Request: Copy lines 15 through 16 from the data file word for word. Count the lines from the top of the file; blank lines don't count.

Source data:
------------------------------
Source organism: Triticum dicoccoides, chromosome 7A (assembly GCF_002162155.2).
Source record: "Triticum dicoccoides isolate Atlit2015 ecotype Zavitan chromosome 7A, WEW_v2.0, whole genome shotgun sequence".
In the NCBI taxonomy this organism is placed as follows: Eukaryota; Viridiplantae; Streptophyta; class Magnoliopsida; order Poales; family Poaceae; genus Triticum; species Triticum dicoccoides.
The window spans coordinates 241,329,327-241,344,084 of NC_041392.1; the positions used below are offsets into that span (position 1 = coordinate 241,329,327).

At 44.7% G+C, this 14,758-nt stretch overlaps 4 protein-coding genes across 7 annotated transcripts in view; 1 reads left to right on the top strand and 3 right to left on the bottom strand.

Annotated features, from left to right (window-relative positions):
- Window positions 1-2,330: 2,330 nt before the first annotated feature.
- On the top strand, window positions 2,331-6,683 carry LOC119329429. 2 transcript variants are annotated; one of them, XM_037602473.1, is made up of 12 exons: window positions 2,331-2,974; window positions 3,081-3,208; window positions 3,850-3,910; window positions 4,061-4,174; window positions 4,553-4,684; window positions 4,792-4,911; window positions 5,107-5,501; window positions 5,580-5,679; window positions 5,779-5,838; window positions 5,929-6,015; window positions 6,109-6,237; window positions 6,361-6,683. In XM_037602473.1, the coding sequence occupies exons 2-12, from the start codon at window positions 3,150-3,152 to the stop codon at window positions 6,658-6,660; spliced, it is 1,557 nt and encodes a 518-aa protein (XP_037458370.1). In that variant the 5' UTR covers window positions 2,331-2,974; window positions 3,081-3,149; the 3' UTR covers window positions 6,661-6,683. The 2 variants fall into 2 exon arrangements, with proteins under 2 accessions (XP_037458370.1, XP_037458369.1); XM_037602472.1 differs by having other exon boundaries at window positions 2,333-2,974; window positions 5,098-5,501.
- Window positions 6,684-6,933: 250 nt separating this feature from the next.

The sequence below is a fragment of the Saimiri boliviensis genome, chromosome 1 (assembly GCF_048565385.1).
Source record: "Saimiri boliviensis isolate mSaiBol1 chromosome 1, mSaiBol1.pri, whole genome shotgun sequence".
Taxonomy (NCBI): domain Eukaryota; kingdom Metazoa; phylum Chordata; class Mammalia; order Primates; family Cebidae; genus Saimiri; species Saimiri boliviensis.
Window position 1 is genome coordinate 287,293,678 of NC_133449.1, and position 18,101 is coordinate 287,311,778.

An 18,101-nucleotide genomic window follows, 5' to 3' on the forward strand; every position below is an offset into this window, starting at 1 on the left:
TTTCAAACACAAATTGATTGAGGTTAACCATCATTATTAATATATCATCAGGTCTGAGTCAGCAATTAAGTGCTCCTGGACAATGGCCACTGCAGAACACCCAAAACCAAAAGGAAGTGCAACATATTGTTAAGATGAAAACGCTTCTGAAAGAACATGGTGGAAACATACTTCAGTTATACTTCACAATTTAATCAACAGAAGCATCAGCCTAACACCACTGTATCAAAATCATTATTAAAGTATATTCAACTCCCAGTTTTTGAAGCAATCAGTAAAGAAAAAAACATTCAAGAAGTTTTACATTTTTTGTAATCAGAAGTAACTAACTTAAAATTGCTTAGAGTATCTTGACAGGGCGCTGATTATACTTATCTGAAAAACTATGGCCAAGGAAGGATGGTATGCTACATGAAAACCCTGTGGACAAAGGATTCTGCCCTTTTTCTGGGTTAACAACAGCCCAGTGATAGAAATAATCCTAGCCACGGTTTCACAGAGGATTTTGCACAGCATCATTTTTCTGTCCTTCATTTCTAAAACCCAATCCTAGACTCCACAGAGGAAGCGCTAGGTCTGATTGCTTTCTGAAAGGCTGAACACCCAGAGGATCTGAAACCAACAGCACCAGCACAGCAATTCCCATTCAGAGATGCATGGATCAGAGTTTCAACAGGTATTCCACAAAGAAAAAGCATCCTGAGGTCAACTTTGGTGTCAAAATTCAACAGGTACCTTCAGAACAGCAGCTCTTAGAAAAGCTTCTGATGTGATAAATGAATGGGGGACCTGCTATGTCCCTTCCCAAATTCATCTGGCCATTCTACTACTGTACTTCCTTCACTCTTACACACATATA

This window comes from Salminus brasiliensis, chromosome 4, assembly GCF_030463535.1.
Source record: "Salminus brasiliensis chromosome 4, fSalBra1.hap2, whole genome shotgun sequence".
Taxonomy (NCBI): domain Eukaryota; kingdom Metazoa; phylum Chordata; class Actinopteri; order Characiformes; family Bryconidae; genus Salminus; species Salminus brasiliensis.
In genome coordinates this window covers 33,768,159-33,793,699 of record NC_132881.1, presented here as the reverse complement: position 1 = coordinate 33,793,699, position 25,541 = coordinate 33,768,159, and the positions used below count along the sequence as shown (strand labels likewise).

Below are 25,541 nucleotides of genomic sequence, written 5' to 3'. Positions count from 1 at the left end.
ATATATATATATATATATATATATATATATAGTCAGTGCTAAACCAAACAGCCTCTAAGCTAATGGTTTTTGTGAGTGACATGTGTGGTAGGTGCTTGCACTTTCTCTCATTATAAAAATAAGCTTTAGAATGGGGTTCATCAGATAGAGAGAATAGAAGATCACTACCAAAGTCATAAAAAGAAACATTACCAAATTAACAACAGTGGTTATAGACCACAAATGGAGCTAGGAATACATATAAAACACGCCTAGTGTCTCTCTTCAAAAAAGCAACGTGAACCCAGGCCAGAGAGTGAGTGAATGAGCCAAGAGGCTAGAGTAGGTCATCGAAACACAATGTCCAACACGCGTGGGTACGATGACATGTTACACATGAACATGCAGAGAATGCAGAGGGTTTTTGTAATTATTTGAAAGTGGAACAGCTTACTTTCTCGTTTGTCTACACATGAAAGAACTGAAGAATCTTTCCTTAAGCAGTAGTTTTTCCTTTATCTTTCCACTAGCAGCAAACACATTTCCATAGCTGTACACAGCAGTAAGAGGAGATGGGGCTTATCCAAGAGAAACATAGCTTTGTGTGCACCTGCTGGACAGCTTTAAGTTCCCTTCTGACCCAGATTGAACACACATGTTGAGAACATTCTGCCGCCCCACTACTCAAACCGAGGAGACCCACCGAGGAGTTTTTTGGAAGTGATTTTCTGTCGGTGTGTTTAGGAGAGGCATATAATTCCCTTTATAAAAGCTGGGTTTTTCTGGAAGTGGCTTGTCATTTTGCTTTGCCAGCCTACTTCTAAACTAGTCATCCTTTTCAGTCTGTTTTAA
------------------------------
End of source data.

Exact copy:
TTTCAAACACAAATTGATTGAGGTTAACCATCATTATTAATATATCATCAGGTCTGAGTCAGCAATTAAGTGCTCCTGGACAATGGCCACTGCAGAACACCCAAAACCAAAAGGAAGTGCAACATATTGTTAAGATGAAAACGCTTCTGAAAGAACATGGTGGAAACATACTTCAGTTATACTTCACAATTTAATCAACAGAAGCATCAGCCTAACACCACTGTATCAAAATCATTATTAAAGTATATTCAACTCCCAGTTTTTGAAGCAATCAGTAAAGAAAAAAACATTCAAGAAGTTTTACATTTTTTGTAATCAGAAGTAACTAACTTAAAATTGCTTAGAGTATCTTGACAGGGCGCTGATTATACTTATCTGAAAAACTATGGCCAAGGAAGGATGGTATGCTACATGAAAACCCTGTGGACAAAGGATTCTGCCCTTTTTCTGGGTTAACAACAGCCCAGTGATAGAAATAATCCTAGCCACGGTTTCACAGAGGATTTTGCACAGCATCATTTTTCTGTCCTTCATTTCTAAAACCCAATCCTAGACTCCACAGAGGAAGCGCTAGGTCTGATTGCTTTCTGAAAGGCTGAACACCCAGAGGATCTGAAACCAACAGCACCAGCACAGCAATTCCCATTCAGAGATGCATGGATCAGAGTTTCAACAGGTATTCCACAAAGAAAAAGCATCCTGAGGTCAACTTTGGTGTCAAAATTCAACAGGTACCTTCAGAACAGCAGCTCTTAGAAAAGCTTCTGATGTGATAAATGAATGGGGGACCTGCTATGTCCCTTCCCAAATTCATCTGGCCATTCTACTACTGTACTTCCTTCACTCTTACACACATATA

This window comes from Salminus brasiliensis, chromosome 4, assembly GCF_030463535.1.